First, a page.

Helsinki from air.

A functional city’s response to the COVID-19 pandemic

A World Bank Blog by Sameh Wahba and Jan Vapaavuori.

Simultaneously a health crisis, social crisis, and economic crisis, COVID-19 is laying bare how well cities are planned and managed. Its impact is showing the extent to which each city is able to function – or not – especially during times of crisis. 

A functional city means that governance and service delivery systems work seamlessly, effectively and simultaneously along a range of dimensions – it is a city that delivers high-quality public services for all people, in both rich and poor neighborhoods; that works hard to create economic opportunities for residents and businesses; that prioritizes community participation and inclusion for all, and that makes policies and decisions that create a stimulating and enjoyable life for its residents.

Helsinki’s management approach is based on grounding every city decision on functionality, safety and openness. This approach results in a high level of trust between citizens and the local government, which in turn facilitates the city leadership’s ability to operate more effectively in a time of crisis.

Helsinki’s functional city approach combines three pillars, all of which are proving critical to the city’s efforts to tackle the COVID-19 crisis. The first pillar is a smart city, in which digital technology and innovation are the foundation of efficient service delivery. The second is an inclusive city, in which community participation is at the center of policymaking, the design and delivery of public services, and the prioritization of budgets and investments. The third is a sustainable city, set on a course to achieve carbon neutrality by 2035 while strengthening energy security, enhancing mobility and improving the quality of life.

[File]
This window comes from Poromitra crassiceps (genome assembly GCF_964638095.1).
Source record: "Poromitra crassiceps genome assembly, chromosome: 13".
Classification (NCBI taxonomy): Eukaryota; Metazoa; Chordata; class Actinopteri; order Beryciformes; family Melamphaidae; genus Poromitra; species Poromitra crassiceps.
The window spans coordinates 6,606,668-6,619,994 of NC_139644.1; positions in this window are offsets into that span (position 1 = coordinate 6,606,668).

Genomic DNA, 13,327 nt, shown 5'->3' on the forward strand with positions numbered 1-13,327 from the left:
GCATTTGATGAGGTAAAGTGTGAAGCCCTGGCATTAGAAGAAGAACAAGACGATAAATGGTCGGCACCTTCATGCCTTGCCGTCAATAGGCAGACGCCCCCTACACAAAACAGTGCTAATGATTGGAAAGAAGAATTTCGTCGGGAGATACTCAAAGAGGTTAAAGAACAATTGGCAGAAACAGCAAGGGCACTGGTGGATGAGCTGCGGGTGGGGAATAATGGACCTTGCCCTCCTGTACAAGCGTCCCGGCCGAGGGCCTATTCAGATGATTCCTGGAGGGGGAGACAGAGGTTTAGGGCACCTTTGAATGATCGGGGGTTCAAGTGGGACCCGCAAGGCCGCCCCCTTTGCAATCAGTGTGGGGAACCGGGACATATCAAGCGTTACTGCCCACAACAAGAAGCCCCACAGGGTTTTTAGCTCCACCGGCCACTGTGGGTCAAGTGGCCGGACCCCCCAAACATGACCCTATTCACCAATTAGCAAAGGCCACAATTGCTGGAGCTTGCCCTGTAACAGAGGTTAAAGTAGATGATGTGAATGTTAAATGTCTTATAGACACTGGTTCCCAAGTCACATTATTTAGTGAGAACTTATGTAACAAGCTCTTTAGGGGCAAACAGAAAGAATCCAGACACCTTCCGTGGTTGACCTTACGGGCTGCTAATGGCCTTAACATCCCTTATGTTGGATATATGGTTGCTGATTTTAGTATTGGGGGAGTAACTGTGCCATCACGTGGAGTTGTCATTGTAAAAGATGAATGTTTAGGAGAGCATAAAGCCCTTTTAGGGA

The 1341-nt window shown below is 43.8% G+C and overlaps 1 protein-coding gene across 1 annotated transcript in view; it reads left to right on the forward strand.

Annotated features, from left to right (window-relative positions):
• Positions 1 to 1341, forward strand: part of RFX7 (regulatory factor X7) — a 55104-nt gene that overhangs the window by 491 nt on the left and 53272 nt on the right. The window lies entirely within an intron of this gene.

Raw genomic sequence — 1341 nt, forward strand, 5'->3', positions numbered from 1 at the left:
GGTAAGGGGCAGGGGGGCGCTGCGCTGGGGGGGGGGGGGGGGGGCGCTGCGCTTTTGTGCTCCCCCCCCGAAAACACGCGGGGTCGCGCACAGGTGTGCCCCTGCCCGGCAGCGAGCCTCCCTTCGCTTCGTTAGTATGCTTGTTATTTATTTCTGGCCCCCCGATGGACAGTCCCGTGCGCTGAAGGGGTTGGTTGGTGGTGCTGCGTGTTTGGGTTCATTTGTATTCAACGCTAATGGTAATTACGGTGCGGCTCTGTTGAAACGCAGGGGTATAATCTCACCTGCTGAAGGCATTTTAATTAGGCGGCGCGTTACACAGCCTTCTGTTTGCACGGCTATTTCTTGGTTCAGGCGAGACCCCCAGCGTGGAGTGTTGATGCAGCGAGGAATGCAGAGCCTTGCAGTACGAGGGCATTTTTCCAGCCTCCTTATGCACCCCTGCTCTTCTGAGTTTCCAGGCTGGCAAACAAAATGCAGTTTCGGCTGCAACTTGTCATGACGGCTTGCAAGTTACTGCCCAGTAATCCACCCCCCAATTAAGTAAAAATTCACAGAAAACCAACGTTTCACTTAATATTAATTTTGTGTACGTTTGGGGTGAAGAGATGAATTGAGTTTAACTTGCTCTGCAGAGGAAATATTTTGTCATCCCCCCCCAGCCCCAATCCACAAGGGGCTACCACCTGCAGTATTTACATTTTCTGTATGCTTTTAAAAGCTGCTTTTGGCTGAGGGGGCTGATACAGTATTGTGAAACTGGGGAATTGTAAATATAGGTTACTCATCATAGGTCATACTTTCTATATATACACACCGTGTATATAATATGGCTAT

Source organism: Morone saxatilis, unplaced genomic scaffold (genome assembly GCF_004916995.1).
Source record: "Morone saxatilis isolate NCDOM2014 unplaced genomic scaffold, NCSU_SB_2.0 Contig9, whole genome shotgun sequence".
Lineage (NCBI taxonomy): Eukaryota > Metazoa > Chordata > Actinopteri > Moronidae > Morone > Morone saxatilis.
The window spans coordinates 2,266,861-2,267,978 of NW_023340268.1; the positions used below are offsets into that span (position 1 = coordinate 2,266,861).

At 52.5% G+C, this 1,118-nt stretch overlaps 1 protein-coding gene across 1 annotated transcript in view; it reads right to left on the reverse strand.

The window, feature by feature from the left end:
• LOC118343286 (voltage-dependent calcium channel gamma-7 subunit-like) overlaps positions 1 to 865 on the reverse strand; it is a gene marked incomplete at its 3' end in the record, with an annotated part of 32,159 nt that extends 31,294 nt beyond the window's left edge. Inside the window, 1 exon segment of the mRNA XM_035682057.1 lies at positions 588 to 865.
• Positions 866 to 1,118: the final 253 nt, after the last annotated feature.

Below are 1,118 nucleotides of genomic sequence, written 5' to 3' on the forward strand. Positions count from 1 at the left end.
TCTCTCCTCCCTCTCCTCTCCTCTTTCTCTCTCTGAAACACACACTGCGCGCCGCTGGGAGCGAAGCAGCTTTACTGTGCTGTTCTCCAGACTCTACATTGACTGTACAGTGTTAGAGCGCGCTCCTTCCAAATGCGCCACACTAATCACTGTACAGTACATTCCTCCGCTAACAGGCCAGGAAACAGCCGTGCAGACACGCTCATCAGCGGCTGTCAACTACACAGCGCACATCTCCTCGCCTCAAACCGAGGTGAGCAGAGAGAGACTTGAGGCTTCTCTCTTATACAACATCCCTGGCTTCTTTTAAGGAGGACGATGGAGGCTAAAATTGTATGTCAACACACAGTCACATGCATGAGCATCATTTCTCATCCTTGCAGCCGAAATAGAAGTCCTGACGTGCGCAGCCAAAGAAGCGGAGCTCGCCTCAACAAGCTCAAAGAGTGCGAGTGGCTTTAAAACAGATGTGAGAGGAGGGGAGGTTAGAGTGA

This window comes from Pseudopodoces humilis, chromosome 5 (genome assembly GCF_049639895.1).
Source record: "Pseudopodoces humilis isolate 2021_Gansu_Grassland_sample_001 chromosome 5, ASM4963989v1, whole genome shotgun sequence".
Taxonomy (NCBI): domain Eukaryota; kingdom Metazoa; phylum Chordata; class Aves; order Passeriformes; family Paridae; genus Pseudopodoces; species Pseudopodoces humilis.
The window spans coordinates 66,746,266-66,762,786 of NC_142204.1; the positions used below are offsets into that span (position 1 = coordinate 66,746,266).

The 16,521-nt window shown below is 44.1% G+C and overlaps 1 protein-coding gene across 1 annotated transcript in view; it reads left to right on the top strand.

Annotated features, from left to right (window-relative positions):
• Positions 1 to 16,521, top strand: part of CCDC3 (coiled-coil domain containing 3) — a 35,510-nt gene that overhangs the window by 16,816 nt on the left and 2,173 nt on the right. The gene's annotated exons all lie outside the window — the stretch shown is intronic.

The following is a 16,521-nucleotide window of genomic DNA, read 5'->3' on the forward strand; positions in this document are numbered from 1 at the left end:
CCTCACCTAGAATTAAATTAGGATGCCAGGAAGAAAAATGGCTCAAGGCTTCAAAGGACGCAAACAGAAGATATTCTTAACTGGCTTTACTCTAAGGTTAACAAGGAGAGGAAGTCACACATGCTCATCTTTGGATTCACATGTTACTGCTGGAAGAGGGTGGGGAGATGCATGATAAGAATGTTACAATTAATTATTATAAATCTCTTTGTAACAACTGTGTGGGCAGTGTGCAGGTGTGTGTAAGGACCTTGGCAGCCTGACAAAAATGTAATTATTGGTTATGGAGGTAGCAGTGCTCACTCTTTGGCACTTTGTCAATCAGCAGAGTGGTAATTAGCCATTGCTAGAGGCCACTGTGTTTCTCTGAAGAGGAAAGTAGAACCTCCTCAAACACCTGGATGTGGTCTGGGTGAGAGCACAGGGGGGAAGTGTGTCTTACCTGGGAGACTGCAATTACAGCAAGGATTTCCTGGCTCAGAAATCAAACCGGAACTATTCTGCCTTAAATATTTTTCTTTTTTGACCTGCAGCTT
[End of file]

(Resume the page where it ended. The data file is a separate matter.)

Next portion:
How has Helsinki’s functionality performed during the COVID-19 pandemic?

In Finland, the implementation of most restrictive measures and the day-to-day management of the crisis situation is the responsibility of cities. Helsinki has been especially proactive in managing its response to the pandemic and has drawn on its local and international networks for city-to-city collaboration.

To contain the spread of the epidemic, schools have been closed since March 18, although pre-schools and grades 1-3 were allowed to remain open to allow critical personnel to work. To maintain the quality of its school system, the city leveraged its impressive digital technology platforms to create digital classrooms for students.

The city has been especially attentive to its vulnerable population, especially the elderly who are at risk from potential viral exposure and also at risk of social isolation. Teaming up with NGOs and the church, the city ensured that each and every one of its elderly residents above 70 years of age may get personalized services, including support in their shopping for food or pharmacy needs.

Overall, the city’s efforts – facilitated by its functional city pillars – are having results in terms of curbing the number of infected, maintaining a good level of health care facilities and personnel that has thus far been able to cope with surges in infections, sustaining the delivery of quality public services despite the evolving situation, and keeping up good communication channels with residents and a cohesive public spirit as people respond positively to restrictions. The effective delivery of measures has been supported by the trust-based relationship between local government and citizens that allows the administration to act efficiently.

City Hall maintains a special Operations Group that collects data through various digital technology platforms and runs scenario analysis to inform decision-making. The Mayor leads a special Coordination Group that has met daily since March 1 to monitor progress of the crisis management systems, prepare for recovery and take timely decisions. There is streaming of the Mayor’s information sessions to citizens and staff. The city has also transferred civil servant staff from non-critical to critical functions. This has been one way to keep the social and health services high-functioning throughout the crisis.

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World Bank Blog

Coronavirus updates from Helsinki

Photo: City of Helsinki

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